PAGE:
How to make a change management plan for Microsoft Teams

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A well-conceived change management plan can drive Microsoft Teams adoption from the start. We cover best practices and tips for successful Teams implementation.

For an IT manager, administering Microsoft Teams in your organization can feel like a mammoth task.

You’ve probably heard stories about implementations gone wrong—where the Teams landscape within an organization devolves into an unorganized mess with no consistency or clarity. You can hear questions now: Who can create a team? Who owns them once created? Who should have access to what? And what about the security risks?

The key to a successful Teams implementation is to develop a change management strategy well before you begin, and this article will help you do that.


Identify key stakeholders and champions

The first step in preparing for a new Teams implementation is to identify all the key stakeholders in your organization who will help you drive the project forward and effect change in others.

You’ll also want to look for the champions among your different teams. Chances are, you already know who they are. They enjoy learning about new technologies and are not only willing but eager to try them out.

It’s natural for people to consult their co-workers when making decisions in the workplace, which is why champions can be some of the most influential among your stakeholders. They can influence their peers and provide powerful word-of-mouth encouragement to those skeptical and resistant to the change.

When you find your champions, bring them into the process as ambassadors. Foster and reward their enthusiasm with a champions program. You might even recruit them to become trainers, which is particularly effective because people enjoy learning from their co-workers and peers.

Before you start your change management strategy

Once you’ve identified your key stakeholders and champions, you can use theRACI model to define their roles relative to the project:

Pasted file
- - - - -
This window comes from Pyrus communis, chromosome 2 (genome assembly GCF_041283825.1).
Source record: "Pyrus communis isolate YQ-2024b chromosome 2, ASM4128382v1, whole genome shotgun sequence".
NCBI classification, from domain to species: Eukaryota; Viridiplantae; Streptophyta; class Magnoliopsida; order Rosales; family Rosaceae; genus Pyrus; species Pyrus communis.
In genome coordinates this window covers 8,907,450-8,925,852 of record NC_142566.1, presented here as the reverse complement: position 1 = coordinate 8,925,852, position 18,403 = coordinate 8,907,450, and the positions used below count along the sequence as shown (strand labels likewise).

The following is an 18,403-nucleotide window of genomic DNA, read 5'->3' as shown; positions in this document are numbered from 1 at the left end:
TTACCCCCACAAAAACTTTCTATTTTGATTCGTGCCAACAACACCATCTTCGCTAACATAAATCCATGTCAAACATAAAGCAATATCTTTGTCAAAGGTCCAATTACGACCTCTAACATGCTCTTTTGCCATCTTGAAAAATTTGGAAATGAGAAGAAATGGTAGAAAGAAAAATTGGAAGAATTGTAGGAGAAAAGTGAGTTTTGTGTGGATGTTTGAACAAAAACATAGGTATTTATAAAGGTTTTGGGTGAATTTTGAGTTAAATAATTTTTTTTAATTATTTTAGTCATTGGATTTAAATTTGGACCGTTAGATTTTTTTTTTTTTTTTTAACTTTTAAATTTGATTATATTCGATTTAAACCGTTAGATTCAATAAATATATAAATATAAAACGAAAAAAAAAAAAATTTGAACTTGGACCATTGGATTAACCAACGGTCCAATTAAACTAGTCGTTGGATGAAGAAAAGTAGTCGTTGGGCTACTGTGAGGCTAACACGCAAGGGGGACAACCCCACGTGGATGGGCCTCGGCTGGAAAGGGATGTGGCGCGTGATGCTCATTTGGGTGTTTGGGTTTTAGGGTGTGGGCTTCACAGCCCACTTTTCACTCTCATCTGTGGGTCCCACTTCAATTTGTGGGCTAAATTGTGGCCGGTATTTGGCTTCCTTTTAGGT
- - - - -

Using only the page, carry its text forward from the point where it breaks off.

1. “R” for Responsible: These stakeholders will have an active role in your Teams implementation with specific tasks they must accomplish before, during, or after the rollout. They include the IT professionals responsible for the technical aspects of the rollout and ongoing support, trainers, your champions, and anyone else responsible for making sure users are adopting the change and getting value from the technology.
  2. “A” for Accountable: Often, a chief information officer (CIO) or a chief technical officer (CTO) “owns” the project and bears the ultimate responsibility for its success. Having an executive sponsor is not only necessary for accountability, but it’s also important for driving adoption. Leaders need to model the change they are asking from their employees.
  3. “C” for Consulted: These are the people whose input you need before you begin the work and who will help inform the work as the project progresses. They include people from different teams within your organization who can help you understand the different business scenarios in which Teams will be used and identify issues you need to consider in your implementation.
  4. “I” for Informed: Stakeholders who don’t have an active role in the project but need to be kept in the loop on its progress.

Meeting regularly with your stakeholders can also help drive your implementation forward by ensuring everyone remains engaged and informed.

The RACI model creates a framework for collaboration and communication and eliminates confusion to help keep your Teams implementation on track from the start. Identifying and engaging the right stakeholders and getting their buy-in early is essential.


Establish the reason for the change

Introducing new technology in the workplace is often met with resistance. That’s why change management matters—resistance can torpedo your efforts if not managed properly.

Good communication is key to managing end users during a Microsoft Teams migration and ensuring successful adoption. And it needs to start well before the migration occurs.

Building an adoption campaign with emails is a very effective way to introduce users to the upcoming changes and help them understand what actions will be required. Key elements of your message should also include the nuts and bolts of the rollout, such as timelines and features to which your users will have access.